On the Sunday morning when Kathie Durst was last seen, Mayer brought her a hat to fend off the icy temperature, she said.

“It is justice delayed,” she said of the indictment.

Robert Abrams, a lawyer representing the McCormack family, declined to comment.

Robert Durst, who was briefly on a ventilator after testing positive for COVID-19, was transferred Oct. 27 from Twin Towers Correctional Facility to the California Health Care Facility, a prison for inmates with long-term or severe health problems in Stockton, California, 90 miles east of San Francisco. It is the same prison where Phil Spector, the once-celebrated music producer, spent his final years after his conviction for killing a woman in his home.

Now, Robert Durst faces the prospect of extradition to New York and a cell in the New York prison system. His credibility has been shredded by the conflicting accounts that he offered to investigators and interviewers, especially after he admitted in Los Angeles that he lied five times in sworn testimony and twice while testifying in a separate trial in Texas.

The story of Robert Durst is as much a string of mysteries stretching over four decades as it is a story of wealth and privilege. His marriage to Kathie McCormack in 1973 had a fairy-tale quality, her family said. She was from a lower middle-class family on Long Island. He was the son of a wealthy New York family, who showed her exotic vacations and the best tables at restaurants and discos.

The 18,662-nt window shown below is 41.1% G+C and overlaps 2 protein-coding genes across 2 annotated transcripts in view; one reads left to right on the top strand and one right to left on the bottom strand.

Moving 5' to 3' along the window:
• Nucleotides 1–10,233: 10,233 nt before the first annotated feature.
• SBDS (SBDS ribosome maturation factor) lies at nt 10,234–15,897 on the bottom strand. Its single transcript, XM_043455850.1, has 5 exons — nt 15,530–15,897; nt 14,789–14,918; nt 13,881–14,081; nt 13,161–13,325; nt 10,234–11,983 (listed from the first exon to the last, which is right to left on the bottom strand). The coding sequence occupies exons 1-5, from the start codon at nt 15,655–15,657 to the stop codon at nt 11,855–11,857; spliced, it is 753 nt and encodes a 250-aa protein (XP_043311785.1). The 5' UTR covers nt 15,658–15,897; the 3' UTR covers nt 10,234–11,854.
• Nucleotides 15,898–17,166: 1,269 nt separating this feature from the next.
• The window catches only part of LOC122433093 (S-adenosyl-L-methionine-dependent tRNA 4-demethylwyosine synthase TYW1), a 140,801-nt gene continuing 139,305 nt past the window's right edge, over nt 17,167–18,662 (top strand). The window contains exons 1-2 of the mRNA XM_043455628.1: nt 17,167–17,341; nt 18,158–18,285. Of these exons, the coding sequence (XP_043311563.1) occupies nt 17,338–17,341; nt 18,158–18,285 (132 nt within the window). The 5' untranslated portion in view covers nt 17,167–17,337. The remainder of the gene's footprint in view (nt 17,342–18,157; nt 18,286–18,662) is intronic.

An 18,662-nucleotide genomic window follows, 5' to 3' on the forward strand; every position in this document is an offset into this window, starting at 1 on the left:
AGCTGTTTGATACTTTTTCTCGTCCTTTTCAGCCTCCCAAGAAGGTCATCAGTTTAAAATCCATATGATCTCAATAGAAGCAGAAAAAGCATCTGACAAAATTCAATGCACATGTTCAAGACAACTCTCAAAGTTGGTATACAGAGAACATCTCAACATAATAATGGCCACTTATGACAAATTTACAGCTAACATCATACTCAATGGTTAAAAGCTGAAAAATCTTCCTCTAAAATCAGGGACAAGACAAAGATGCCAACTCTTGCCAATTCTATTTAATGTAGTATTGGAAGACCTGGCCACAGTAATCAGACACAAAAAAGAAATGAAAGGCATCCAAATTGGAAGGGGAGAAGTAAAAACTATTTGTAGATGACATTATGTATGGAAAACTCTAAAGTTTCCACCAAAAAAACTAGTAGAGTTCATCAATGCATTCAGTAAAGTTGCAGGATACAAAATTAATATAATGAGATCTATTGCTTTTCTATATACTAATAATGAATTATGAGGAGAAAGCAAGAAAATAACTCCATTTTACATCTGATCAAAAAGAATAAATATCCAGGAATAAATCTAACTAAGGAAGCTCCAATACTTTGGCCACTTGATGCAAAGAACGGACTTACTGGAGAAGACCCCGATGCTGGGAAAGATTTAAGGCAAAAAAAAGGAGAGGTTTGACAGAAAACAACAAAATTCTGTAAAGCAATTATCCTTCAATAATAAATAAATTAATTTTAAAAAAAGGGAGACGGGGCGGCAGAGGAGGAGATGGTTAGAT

But after he forced her to have an abortion, their marriage descended into bickering, multiple affairs, pushing and violence.

After Kathie Durst disappeared, Robert Durst said he had put her on a Manhattan-bound train because she planned to attend a clinic rotation the next day. He waited until Friday to report her missing at a police precinct on the Upper West Side of Manhattan.

An elevator operator at their penthouse apartment in Manhattan reported seeing Kathie Durst; and a woman who identified herself as Kathie Durst — but who police came to believe was Berman — called Kathie Durst’s medical school to say that she was ill.

“It’s clear that Berman and Durst duped us,” the retired detective, Struk, said. “I’m not ashamed to admit it.”

There was never a forensic search of the Dursts’ cottage in 1982, because the investigation was centered in Manhattan, where Robert Durst reported his wife missing.

The case against him in New York is circumstantial. There is no witness, no weapon and no body. And Robert Durst has acknowledged lying to police about his whereabouts at the time his wife disappeared. “I wasn’t used to anyone questioning my veracity,” Robert Durst told The Jinx.

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This article originally appeared in The New York Times.